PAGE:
3 Observations About Compassion From the Dalai Lama

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Have you anytime worked in a business as an employee or as an entreprenuer then you must have heard the phrases like “crying is for the weak” or “never let them see you sweat.”

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When you actually go throughthese phrases, they teach us the emotions mainly  “negative” ones — are not welcomed in the workplace. They are most often perceived as being too emotional, weak, or unprofessional.

Although, just like Americans those spend most of their time at work and the rise in entrepenuership  and“hustling” continue, today’s business environment has become more competitive than ever.

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The workplace suicides in United States are increasing day by day. The entreprenuers work on an average of 63 peecent more hours per week than the employees.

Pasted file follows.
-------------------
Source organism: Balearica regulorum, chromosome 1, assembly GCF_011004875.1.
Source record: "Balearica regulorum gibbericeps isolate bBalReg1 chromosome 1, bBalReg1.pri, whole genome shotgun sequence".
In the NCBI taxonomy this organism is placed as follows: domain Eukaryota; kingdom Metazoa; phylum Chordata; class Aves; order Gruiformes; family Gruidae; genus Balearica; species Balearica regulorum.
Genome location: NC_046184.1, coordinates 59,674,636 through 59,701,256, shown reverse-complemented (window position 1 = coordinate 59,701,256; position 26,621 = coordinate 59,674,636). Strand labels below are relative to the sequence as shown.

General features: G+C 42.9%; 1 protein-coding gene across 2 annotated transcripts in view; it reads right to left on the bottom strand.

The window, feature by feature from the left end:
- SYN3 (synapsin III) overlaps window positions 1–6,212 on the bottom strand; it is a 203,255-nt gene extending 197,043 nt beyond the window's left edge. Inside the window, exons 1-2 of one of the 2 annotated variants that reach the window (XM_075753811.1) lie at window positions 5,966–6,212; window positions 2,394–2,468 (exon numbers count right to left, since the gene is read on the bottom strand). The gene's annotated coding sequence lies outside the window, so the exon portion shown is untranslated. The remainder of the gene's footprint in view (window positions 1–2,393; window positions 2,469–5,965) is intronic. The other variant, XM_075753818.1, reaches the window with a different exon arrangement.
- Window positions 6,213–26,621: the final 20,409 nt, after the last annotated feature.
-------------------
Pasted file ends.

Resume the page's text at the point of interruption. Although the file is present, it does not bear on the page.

In Japan and China there exists few phrases those are coined to describe people who die at their desksdue to over work.

 

 

Within this context, where do people decompress from their “negative” emotions and stress?

Having expectations from people to not show any vulnerability is noit just unsustainabld but also non sensical.

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Suppressing our vulnerabilities is not conducive to long-term growth and success. It is time to introduce the compassion into leadership and entrepreneurship and also add  an emotional touch to the contemporary business environment.

A well known spiritual leader and teacher, Dalai Lama has been teaching profound business lessons those demonstrate how compassion can be incorporated into leadership and entreprenuership.

Below are three lessons from Dalai Lama that can help redefine “entrepreneurship” in a more sustainable, constructive and “blue-ocean” way.

1. “If you want others to be happy, practice compassion. If you want to be happy, practice compassion.” — Dalai Lama

2. Give the ones you love wings to fly, roots to come back, and reasons to stay.” — Dalai Lama

3. “Today, more than ever before, life must be characterized by a sense of Universal responsibility, not only nation to nation and human to human, but also human to other forms of life.” — Dalai Lama.

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